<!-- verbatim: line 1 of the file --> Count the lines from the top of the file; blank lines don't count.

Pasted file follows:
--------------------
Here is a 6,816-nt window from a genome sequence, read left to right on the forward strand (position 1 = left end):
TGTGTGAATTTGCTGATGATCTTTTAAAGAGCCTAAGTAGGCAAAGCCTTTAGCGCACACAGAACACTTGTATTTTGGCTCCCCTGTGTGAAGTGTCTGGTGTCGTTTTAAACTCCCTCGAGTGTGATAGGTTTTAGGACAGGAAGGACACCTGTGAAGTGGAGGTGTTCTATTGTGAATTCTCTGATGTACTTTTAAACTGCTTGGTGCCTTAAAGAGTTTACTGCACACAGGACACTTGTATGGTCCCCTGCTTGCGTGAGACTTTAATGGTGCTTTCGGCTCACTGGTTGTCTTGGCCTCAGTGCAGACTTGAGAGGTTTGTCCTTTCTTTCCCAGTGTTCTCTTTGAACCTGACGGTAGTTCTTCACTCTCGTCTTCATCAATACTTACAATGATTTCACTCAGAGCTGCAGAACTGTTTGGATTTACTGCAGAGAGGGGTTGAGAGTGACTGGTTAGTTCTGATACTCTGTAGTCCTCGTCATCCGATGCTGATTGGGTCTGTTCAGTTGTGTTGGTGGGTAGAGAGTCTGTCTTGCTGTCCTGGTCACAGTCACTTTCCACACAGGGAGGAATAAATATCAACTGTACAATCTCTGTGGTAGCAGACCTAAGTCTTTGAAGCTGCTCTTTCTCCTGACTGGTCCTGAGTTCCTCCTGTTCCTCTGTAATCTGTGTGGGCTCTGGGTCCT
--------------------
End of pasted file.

Here is a 6,816-nt window from a genome sequence, read left to right on the forward strand (position 1 = left end):